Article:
Kate’s Corner
Oct 25 2016

  Get Ready – Halloween

Halloween is a “tricky” holiday for many reasons.  Schools, communities and neighborhoods have begun to organize safe Halloween events that are organized, held in one spot at a specific time and include many adults monitoring children and activities.  Our neighborhood elementary school has a “Trunk or Treat” evening.  Families gather in the parking area of the school and open their trunks which often hold pumpkins and decorations.  Children in costumes (or not) parade through the parking lot and stop at each trunk to get a Halloween treat.  There are many adults who parade with the kids, hand out treats and keep everyone safe and happy.

Halloween is one day on the calendar, but like all holidays it can take on a life of its own.  Although advertisements show cute little witches, puffy baby pumpkins and shiny suited Super Heroes, Halloween is really an adult day.  Young children, by nature, have difficulty suspending reality – what they know as real in their life.  This is why very young children are often frightened or bewildered by other children and adults in large and loud costumes.  This doesn’t match what they know.

Often there are older children in families too, who are excited about Halloween costumes and trick or treating.  With their older siblings, sometimes very young children are put in full costume dressing; make up, wigs and accessories on Halloween.  It’s all very busy, often loud and always confusing.  And this is what Halloween is to very young children – confusing.  A requirement to suspend reality and go with the flow.  It’s a lot.

Infants truly don’t understand any of it, aren’t allowed to eat the treats given and fuss over fussy costumes.  Halloween is not a holiday for infants.  Toddlers aren’t really sure what is going on, but tend to like thinking and buying things for Halloween ahead of time.  But when “push comes to shove” and they are dressed with other children who are running around dressed up like bats and Batman, they are confused and often afraid.  It’s a lot for toddlers and they don’t last very long.

Preschoolers are ok, if they like their costumes and it’s not all that crazy and busy.  Older children just like the candy and running around with their friends.  You should always be with them.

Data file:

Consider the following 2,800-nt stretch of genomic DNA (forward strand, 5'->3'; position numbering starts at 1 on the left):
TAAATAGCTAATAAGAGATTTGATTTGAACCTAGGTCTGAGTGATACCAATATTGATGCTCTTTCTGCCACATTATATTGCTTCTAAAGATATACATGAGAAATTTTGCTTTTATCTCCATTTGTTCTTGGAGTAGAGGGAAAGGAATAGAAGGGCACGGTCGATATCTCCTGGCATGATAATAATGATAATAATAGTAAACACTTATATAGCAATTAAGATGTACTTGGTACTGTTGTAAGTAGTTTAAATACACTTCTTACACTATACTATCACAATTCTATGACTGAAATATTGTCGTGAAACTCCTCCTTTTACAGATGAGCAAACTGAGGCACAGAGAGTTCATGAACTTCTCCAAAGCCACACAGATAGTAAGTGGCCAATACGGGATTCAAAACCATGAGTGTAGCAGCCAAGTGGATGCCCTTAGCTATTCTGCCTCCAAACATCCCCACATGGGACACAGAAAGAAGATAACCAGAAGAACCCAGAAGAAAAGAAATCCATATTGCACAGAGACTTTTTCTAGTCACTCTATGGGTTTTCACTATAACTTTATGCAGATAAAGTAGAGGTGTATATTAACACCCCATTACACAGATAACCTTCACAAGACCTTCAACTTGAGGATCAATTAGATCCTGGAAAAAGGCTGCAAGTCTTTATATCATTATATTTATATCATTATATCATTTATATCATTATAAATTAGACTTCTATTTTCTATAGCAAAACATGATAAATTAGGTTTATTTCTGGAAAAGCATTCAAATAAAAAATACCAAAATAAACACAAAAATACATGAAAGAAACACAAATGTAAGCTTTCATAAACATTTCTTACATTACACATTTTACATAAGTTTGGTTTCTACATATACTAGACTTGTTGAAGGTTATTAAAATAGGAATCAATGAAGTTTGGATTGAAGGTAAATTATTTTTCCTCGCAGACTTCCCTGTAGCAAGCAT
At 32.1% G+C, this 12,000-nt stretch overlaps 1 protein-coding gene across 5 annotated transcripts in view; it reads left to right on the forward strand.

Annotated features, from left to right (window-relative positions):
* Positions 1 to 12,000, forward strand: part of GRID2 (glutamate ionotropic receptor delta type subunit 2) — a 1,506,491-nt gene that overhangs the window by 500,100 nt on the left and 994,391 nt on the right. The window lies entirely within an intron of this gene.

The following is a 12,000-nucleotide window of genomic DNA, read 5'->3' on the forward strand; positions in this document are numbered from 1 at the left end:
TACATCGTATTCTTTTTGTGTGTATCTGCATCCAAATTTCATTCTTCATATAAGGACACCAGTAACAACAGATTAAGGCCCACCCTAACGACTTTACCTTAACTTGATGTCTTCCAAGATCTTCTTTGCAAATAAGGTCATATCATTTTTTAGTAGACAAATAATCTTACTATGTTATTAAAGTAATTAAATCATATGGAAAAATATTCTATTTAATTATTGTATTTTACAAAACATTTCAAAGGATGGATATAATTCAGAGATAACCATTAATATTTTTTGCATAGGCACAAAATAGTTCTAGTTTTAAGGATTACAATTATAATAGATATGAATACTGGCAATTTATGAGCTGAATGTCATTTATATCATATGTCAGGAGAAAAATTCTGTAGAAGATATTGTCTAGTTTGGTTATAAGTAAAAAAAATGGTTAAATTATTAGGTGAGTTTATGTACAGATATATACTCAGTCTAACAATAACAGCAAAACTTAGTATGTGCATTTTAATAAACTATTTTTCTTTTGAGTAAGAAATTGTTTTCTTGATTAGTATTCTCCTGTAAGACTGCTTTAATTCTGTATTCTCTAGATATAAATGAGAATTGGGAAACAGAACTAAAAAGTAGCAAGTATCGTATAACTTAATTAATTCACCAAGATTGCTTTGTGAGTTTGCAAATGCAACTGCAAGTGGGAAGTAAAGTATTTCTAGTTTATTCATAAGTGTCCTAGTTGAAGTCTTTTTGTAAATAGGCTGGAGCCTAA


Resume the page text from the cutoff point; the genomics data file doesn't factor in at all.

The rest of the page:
By now, the costumes are ready (or not), the treats are bought (or not) and events are planned (or not).   But one way or another, Halloween will be here on October 31st.   So whether your child is very young or “older” and ready for a night of dress up & treats, these are some good ideas for Halloween safety and fun:

  • Always stay with your children trick or treating. Stay in your own neighborhood with familiar homes and people. Go in groups and stay together.
  • A little trick or treating goes a long way.
    Remember children are little and get tired quickly (and lose interest quickly).
  • Add reflective tape to any costume.
  • Face make-up is safer than a mask, capes get caught on things, and sneakers are fine with a princess dress. Even super-heroes get cold and need a jacket to dress for the weather.
  • A pillow case makes a good treat bag.
  • Treats should always be inspected by adults before eating.
  • Don’t take anything that isn’t yours. Be careful of decorations and other children.
  • Teach children that you will only go to houses that have lights on, to take one piece of candy if a candy bowl is offered and to always say thank you.  There are many Halloween community, neighborhood, school and church events.   These are great alternatives to outdoor trick or treating on Halloween night.  They are planned, monitored, designed for families and lots of fun i.e. Trunk or Treat.

“Dear Great Pumpkin, I am looking forward to your arrival on Halloween Night.”
  Charlie Brown